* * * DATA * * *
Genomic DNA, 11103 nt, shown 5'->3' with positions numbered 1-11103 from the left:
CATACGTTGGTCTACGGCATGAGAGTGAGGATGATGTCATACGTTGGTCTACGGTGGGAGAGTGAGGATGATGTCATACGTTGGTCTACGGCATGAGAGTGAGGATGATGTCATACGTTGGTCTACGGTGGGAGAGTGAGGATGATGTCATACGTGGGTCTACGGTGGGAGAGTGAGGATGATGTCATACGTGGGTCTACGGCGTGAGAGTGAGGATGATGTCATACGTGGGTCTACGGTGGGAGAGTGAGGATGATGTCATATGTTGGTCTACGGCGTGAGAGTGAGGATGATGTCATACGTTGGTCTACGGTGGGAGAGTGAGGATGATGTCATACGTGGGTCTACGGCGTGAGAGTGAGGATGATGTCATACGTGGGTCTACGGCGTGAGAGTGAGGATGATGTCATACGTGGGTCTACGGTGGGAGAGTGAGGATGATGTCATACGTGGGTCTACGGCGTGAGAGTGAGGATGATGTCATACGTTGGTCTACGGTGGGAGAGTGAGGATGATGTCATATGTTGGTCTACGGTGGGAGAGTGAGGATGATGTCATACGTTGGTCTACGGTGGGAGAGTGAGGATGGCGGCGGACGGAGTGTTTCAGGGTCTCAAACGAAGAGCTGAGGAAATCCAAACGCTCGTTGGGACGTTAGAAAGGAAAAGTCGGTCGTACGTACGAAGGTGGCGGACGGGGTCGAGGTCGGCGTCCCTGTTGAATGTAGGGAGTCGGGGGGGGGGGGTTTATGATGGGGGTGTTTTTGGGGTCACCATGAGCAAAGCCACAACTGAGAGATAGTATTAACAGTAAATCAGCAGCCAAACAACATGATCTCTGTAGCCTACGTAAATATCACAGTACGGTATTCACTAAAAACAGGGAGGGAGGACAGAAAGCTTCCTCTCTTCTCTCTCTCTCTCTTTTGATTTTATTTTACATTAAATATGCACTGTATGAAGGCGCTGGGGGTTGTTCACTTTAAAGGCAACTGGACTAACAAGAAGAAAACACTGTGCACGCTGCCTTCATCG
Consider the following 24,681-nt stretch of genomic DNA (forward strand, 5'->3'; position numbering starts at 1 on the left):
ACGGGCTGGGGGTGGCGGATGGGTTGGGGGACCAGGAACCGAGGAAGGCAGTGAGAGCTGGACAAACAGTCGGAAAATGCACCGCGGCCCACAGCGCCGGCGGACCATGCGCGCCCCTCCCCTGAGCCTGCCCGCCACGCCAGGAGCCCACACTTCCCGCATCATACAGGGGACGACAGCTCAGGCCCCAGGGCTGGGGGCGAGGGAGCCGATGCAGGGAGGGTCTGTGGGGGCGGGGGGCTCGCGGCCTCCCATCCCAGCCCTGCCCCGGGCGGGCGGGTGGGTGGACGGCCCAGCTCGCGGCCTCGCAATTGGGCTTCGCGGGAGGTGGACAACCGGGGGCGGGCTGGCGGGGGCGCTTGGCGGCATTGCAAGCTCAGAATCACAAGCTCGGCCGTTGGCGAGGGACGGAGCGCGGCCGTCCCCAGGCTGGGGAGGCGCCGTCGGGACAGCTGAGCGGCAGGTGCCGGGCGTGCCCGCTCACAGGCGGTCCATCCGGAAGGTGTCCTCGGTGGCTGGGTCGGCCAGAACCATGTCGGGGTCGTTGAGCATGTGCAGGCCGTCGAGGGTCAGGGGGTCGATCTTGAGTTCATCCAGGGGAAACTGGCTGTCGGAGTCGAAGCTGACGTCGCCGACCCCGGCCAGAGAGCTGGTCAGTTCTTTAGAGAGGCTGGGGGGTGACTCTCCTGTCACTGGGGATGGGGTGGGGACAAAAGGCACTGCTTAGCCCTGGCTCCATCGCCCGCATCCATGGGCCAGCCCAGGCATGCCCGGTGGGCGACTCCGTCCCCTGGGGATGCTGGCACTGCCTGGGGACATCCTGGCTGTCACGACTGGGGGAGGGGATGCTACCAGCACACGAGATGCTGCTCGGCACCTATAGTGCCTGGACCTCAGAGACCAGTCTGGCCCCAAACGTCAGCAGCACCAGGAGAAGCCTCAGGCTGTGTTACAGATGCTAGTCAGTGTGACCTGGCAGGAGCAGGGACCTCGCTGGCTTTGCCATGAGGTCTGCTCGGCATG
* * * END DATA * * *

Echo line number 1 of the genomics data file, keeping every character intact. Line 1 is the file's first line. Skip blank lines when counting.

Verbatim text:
Genomic DNA, 11103 nt, shown 5'->3' with positions numbered 1-11103 from the left: